Jan 6, 2016 1:24:44 PM

Self-Signed SSL Certificate Won't Work for Google's HTTPS Ranking Signal

Posted by Matthew Campion

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 SSL Certificate Error Affects Google's HTTPS Ranking Signal

Google has announced yet another update regarding the HTTPS ranking signal. They will flag invalid SSL certificates, which would prevent any boost from Google's HTTPS ranking factor.    
Google first announced HTTPS as a ranking signal in 2014. Then, Google announced they would begin indexing HTTPS URLs over HTTPS by default last month.

Today, John Mueller from Google tweeted that "Self-signed usually won't work in browsers, so we'd flag that."



Basically John is saying that if you receive an SSL certificate error from your browser, then Google will also detect that error. Because self-signed certificates often result in a certificate error, they should be avoided to ensure your HTTPS implementation is giving a boost to your site rankings.


What is a Self-Signed SSL Certificate?

A self-signed SSL certificate is not issued and verified by a trusted Certificate Authority (CA). They are signed by the same entity whose identity it certifies. Sites will generally go this route because the physical certificate is "free". In reality, the self-signed SSL certificate will cost them rankings, traffic, conversions and revenue.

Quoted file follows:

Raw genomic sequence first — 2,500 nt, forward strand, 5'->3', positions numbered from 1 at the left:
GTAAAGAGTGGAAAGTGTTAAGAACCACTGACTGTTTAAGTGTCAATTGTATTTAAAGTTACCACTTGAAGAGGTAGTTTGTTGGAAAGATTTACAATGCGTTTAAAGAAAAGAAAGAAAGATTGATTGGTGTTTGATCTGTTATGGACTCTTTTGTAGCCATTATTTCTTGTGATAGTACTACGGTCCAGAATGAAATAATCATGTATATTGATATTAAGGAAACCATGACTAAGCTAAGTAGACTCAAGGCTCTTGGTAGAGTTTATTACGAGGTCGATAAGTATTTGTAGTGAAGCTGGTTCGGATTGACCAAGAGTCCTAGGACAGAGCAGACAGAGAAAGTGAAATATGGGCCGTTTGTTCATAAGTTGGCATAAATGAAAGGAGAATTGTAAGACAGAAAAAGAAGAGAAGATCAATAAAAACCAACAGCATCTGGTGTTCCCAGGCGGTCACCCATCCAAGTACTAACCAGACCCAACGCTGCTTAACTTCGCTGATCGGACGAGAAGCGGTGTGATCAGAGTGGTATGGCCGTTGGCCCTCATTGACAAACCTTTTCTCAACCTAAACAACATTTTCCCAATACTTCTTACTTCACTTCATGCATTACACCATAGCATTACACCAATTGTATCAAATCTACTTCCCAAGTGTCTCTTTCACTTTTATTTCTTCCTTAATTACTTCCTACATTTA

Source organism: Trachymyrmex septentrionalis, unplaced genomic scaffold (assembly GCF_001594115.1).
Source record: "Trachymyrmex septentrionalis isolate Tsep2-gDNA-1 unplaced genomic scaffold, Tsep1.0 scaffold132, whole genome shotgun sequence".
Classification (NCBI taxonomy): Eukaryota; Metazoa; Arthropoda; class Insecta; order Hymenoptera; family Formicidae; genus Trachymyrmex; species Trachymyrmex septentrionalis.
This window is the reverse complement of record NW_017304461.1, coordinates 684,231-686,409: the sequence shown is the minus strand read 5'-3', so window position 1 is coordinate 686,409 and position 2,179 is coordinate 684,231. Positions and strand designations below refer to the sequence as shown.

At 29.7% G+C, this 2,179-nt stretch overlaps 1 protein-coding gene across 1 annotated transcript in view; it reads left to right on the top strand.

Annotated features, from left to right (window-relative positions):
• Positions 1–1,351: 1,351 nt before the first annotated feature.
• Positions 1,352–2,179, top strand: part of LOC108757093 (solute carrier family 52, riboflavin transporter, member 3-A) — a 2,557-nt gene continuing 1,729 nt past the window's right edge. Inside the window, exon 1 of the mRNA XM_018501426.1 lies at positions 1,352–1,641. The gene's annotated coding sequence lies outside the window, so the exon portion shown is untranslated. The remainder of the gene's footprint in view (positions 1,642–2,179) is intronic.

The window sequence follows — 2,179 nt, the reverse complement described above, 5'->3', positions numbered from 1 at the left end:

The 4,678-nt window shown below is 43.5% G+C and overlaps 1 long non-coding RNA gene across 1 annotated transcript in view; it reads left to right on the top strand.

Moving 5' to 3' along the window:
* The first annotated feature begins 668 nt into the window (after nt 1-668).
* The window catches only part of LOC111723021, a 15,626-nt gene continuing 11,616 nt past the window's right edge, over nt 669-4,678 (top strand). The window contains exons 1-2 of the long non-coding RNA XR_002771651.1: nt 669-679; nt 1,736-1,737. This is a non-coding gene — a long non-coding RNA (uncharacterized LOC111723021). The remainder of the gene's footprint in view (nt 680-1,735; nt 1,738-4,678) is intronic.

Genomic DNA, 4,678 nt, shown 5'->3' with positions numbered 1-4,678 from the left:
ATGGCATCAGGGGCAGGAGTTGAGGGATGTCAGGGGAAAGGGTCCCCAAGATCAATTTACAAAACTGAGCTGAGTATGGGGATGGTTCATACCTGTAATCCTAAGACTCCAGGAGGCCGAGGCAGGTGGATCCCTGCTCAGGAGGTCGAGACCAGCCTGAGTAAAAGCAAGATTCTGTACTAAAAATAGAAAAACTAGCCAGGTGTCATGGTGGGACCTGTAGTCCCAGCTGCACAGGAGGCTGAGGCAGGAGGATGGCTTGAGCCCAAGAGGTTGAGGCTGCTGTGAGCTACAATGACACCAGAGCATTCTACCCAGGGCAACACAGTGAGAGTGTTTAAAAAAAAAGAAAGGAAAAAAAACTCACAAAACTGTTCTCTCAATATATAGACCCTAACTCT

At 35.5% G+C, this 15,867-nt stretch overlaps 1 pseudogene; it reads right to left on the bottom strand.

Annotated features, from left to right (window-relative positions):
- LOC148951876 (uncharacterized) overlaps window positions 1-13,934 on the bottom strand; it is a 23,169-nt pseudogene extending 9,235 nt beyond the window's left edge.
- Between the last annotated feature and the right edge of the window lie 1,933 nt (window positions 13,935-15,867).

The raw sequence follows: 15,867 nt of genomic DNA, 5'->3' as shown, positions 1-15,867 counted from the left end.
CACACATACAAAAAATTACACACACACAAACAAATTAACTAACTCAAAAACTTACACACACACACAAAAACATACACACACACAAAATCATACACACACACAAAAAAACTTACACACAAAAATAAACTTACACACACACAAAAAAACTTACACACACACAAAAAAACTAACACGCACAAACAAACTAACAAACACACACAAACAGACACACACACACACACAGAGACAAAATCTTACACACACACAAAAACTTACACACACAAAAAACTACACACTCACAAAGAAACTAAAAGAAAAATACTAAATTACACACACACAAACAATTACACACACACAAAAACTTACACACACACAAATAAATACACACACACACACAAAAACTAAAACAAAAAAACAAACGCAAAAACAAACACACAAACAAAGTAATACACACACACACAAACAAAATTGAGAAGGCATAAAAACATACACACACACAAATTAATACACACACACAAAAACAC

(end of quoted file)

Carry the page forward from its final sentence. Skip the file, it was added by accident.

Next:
To be safe, be sure to purchase the SSL certificate from a reputable third-party.


Aside from avoiding self-signed SSL certificates, you also need make sure there are not any other SSL certificate error on your site for both SEO and usability. There are several ways to check for errors:


1. Check for Browser Errors in Chrome

In Chrome, input the URL of the page you want to check and to the left of the URL in address you bar you should see 1 of 4 icons.


The following icons are indicators for site identity information:

Google Chrome SSL Certificate Warnings for Site Identity Information


The following icons are indicators for connection information:

Google Chrome SSL Certificate Warnings for Connection Information


2. Run a Test on SSL Labs

Enter your domain name to test the configuration of your SSL certificate for free on ssllabs.com. Once you input your domain name, the service conducts a deep analysis to find any errors. They also give a grade and provide help on how to improve the grade.

SSL Labs - Certificate Test on Walmart.com


3. Check Google's Search Console for SSL Certificate Messages

Google has been known to send messages about SSL certificate errors to your Search Console Message Center. Be sure to frequently monitor your messages. You can also configure email notifications in your settings.


We know security is a top priority for Google, so be sure to check back for updates on Google's HTTPS ranking signal. If you have any questions or need help configuring your certificate, please let us know in the comments below.



Topics: SEO, Security, HTTPS, Indexing

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